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A new $100,000 scholarship to support young Maori to get into top global universities can help young people tap into "unimaginable resources" and make "unbelievable connections" a panellist says.
Forbes Under 30 social entrepreneur Shay Wright is one of the panel members who will pick out students to receive the Te Ara a Kupe Beaton Scholarship, which was developed to honour the adventurous spirit of Kupe, a tribal warrior who journeyed to discover New Zealand.
The aim of the scholarship is to evoke the same spirit in young Maori students and support them to bring their learnings back to improve their communities.
Five students from Year 10 to 13 will be awarded personalised mentoring and education services, worth $20,000 per person.
"Just from my experience having travelled over to Stanford and connected with some of my Maori friends who are studying there . . . [there's] unimaginable resources and unbelievable connections that they're exposed to and that get created there, and I know that actually those prestigious environments are a realistic ambition for young Maori," said Wright.
"They're something that we can feel at home in and it's just a matter of providing the tools and the pathways and support to get there."
Panellist Jamie Beaton said the scholarship was founded to encourage young Maori to "embark on a journey to discover their greatest potential on the global stage".
Beaton, the chief executive of scholarship provider Crimson Education, applied to the top 25 universities in the world and gained acceptance to all of them.
"Maori culture is a cherished part of being a New Zealander, and this is an opportunity to celebrate the culture and brilliance of Maori students," he said.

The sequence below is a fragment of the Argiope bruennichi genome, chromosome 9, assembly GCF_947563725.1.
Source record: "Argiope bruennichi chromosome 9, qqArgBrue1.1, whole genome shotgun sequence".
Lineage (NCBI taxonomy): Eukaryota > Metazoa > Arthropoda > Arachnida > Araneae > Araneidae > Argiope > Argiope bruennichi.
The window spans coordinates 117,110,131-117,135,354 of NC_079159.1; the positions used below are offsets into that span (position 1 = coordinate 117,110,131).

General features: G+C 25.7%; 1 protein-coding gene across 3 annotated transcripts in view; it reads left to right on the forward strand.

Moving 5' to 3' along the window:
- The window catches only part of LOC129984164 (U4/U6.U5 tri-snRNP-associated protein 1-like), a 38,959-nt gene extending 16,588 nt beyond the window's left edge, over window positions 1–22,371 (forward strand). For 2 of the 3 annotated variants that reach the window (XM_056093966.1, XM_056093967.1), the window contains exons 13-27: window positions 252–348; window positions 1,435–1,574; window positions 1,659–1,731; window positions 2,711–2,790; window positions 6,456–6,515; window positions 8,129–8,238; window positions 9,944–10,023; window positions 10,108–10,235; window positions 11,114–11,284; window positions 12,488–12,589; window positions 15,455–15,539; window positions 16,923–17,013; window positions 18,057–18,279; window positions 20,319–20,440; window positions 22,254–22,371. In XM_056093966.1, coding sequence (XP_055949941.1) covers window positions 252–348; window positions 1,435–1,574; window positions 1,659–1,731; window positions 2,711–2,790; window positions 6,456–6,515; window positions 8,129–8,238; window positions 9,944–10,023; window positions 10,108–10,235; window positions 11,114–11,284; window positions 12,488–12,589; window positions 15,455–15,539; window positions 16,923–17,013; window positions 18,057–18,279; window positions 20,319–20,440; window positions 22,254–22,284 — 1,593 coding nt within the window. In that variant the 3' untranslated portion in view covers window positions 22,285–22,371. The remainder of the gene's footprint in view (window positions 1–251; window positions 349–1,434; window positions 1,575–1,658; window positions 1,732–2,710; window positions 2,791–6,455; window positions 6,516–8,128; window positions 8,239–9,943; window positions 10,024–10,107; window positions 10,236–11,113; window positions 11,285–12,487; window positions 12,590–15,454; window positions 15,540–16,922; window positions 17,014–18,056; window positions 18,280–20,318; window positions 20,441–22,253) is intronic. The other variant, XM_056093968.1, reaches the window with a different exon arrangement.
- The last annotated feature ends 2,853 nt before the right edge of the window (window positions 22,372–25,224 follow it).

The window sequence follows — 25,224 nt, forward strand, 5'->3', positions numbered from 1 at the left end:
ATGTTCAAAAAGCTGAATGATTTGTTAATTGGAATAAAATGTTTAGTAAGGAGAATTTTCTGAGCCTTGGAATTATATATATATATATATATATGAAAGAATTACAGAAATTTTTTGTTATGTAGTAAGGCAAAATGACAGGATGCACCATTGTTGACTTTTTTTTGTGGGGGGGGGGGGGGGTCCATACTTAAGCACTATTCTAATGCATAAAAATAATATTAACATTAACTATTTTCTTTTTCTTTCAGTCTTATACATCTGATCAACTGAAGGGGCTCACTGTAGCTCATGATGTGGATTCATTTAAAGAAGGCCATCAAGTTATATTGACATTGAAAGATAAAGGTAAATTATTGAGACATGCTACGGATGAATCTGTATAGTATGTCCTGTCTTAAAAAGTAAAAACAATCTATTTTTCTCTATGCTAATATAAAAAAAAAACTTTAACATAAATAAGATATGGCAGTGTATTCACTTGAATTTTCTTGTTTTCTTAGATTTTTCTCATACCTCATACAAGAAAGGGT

Historically, Ivy League universities have had few or no Maori students gaining admission, he said.
"This scholarship will give students the tools to embark on rewarding international studies, while allowing the world to experience the exceptional and unique intricacies of Maori culture."
Wright said it would provide students with the support mechanisms young Maori needed to get into new education systems and careers where Maori were traditionally under-represented.
"That wrap around and building of confidence and capability is a really important part of enabling a young person to follow in the footsteps of Kupe," he said.
He spoke about Maori's "cultural capital", saying Maori had a history of adventuring, navigating and innovating, "and we need that same spirit to be captured, to be celebrated now, in the 21st century".
Wright said anybody who identified as Maori could apply for the scholarship, but as a panellist the key thing he would be looking at for applicants would be how they saw the opportunity - not only to build themselves and learn, but the opportunity to use the experience as a tool to make a difference for the people around them.
He wanted to see applicants thinking of the scholarship as a way to bring back skills and new connections to help their communities.
"How are the young Maori looking at this or considering doing something different and learning something new and being a little bold in whatever field that they're choosing to move into?"
Other panellists include Sharndre Kushor, long-serving Auckland Grammar School headmaster Sir John Morris, senior lecturer at Otago Business School Dr Diane Ruwhiu of Ngapuhi, and Singapore-based Kevin Sim, former head of counselling at Raffles Institute.
The scholarship is being launched for the first time, but it's hoped it can be an ongoing opportunity in the future.
Applications are open until June 14.